Friday, April 29, 2011
Meet Dick Henry, The Shortcut Man
The Shortcut Man is the recently-published debut novel by P. G. Sturges. The author comes by his talent honestly. I say that not only because his father was the legendary Hollywood filmmaker Preston Sturges, but because he brilliantly channels Raymond Chandler, Jim Thompson and Donald Westlake while managing to deftly stamp his own style on his impressive first effort as a hardboiled mystery author.
Sturges has his work cut out for him. The hardboiled detective genre, while still alive, seems as rooted in the past as a slapstick comedy. Modern practitioners of the art seem determined to evoke past glories more so than speak to their own world. Updating the genre seems impossible short of cynically adding what used to be considered in polite company foul language and graphic sex scenes to the established structure.
It would be dishonest to pretend that Sturges does not do just that here and yet, somehow the book does not feel like a cynical cheat. Partly this is due to Sturges’ gift for great dialogue (simply saying it is in his genes is to do the man discredit for his own talent) and an innate understanding of human nature and our common foibles observing others’ mistakes as well as his own in his nearly sixty years on this planet. There is no mistaking that this book is as much a cathartic autobiography as it is a genuine detective novel.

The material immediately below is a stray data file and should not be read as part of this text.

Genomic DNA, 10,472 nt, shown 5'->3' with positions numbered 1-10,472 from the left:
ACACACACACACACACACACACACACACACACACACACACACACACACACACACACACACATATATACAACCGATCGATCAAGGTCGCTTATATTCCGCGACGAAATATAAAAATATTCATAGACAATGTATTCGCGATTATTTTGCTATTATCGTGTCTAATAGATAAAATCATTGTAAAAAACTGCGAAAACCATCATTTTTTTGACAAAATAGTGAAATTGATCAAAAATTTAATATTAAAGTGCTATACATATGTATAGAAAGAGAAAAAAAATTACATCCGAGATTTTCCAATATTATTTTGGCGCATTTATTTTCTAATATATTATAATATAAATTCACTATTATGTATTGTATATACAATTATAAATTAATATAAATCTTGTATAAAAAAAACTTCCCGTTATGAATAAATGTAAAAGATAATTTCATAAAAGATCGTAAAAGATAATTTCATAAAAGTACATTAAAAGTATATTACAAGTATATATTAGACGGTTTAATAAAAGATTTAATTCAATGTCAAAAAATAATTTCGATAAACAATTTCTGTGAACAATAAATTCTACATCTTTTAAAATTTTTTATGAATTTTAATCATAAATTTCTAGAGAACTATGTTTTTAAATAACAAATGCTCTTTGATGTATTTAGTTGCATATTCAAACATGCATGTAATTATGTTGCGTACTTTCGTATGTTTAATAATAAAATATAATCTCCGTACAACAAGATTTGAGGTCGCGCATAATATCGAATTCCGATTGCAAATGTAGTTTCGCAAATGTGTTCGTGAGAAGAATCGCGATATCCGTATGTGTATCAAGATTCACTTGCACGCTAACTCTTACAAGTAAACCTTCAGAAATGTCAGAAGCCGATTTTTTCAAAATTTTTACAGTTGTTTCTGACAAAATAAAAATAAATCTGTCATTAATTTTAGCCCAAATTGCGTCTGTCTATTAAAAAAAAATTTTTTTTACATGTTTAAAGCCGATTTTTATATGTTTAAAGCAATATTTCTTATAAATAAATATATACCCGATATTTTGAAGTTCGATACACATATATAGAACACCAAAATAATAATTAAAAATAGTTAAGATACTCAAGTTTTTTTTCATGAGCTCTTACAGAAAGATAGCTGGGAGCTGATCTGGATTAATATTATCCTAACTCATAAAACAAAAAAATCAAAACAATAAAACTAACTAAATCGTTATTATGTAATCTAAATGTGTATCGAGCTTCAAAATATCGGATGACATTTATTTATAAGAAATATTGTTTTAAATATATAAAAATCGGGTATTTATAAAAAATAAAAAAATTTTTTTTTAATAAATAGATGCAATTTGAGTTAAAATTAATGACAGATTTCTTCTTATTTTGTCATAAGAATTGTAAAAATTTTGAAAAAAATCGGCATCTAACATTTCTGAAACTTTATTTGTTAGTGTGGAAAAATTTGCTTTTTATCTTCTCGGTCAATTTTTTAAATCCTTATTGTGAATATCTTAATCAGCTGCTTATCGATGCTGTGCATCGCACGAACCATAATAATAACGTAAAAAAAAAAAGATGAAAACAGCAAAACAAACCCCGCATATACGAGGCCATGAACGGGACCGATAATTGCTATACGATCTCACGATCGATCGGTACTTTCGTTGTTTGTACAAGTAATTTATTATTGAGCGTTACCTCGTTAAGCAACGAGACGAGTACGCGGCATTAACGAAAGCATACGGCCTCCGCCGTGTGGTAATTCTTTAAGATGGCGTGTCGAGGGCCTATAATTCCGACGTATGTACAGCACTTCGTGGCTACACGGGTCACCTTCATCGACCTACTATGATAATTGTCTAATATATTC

So let’s get down to business. Who is Dick Henry and why should readers everywhere track down The Shortcut Man? Dick Henry narrates the book. He’s a likable, but flawed guy. Streetwise, but rarely clever as he makes his living as the guy you hire when you need muscle to get rid of a deadbeat tenant or to right wrongs when you’ve been royally screwed over by unscrupulous contractors. Dick is great at solving everyone’s problems but his own. He prides himself on being patient and subtle (the second one is highly questionable) and is certain his ex-wife will take him back eventually and restore him to the kids he’s desperately trying to forget as he disappears down a loser’s alley of arrested adolescence.
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